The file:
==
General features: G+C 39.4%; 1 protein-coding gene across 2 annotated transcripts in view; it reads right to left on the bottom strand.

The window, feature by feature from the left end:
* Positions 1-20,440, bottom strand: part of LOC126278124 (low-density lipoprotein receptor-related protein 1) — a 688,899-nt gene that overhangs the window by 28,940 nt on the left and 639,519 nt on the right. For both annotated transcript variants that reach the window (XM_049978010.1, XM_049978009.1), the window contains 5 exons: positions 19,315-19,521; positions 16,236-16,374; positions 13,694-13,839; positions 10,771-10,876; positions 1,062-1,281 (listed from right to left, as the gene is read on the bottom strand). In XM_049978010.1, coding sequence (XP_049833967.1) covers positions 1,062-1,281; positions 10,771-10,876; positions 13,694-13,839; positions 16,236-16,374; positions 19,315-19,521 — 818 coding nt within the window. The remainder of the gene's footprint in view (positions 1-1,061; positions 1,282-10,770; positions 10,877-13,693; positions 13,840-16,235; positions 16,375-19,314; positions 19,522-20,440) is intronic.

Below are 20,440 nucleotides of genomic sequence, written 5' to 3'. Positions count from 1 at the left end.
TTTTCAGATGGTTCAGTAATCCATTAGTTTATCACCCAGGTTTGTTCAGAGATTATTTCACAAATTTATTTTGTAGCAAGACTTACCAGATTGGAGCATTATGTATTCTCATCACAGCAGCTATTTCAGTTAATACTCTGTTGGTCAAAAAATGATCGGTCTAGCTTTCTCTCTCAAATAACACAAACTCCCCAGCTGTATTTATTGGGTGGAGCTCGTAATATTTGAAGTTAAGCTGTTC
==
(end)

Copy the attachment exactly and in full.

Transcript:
General features: G+C 39.4%; 1 protein-coding gene across 2 annotated transcripts in view; it reads right to left on the bottom strand.

The window, feature by feature from the left end:
* Positions 1-20,440, bottom strand: part of LOC126278124 (low-density lipoprotein receptor-related protein 1) — a 688,899-nt gene that overhangs the window by 28,940 nt on the left and 639,519 nt on the right. For both annotated transcript variants that reach the window (XM_049978010.1, XM_049978009.1), the window contains 5 exons: positions 19,315-19,521; positions 16,236-16,374; positions 13,694-13,839; positions 10,771-10,876; positions 1,062-1,281 (listed from right to left, as the gene is read on the bottom strand). In XM_049978010.1, coding sequence (XP_049833967.1) covers positions 1,062-1,281; positions 10,771-10,876; positions 13,694-13,839; positions 16,236-16,374; positions 19,315-19,521 — 818 coding nt within the window. The remainder of the gene's footprint in view (positions 1-1,061; positions 1,282-10,770; positions 10,877-13,693; positions 13,840-16,235; positions 16,375-19,314; positions 19,522-20,440) is intronic.

Below are 20,440 nucleotides of genomic sequence, written 5' to 3'. Positions count from 1 at the left end.
TTTTCAGATGGTTCAGTAATCCATTAGTTTATCACCCAGGTTTGTTCAGAGATTATTTCACAAATTTATTTTGTAGCAAGACTTACCAGATTGGAGCATTATGTATTCTCATCACAGCAGCTATTTCAGTTAATACTCTGTTGGTCAAAAAATGATCGGTCTAGCTTTCTCTCTCAAATAACACAAACTCCCCAGCTGTATTTATTGGGTGGAGCTCGTAATATTTGAAGTTAAGCTGTTC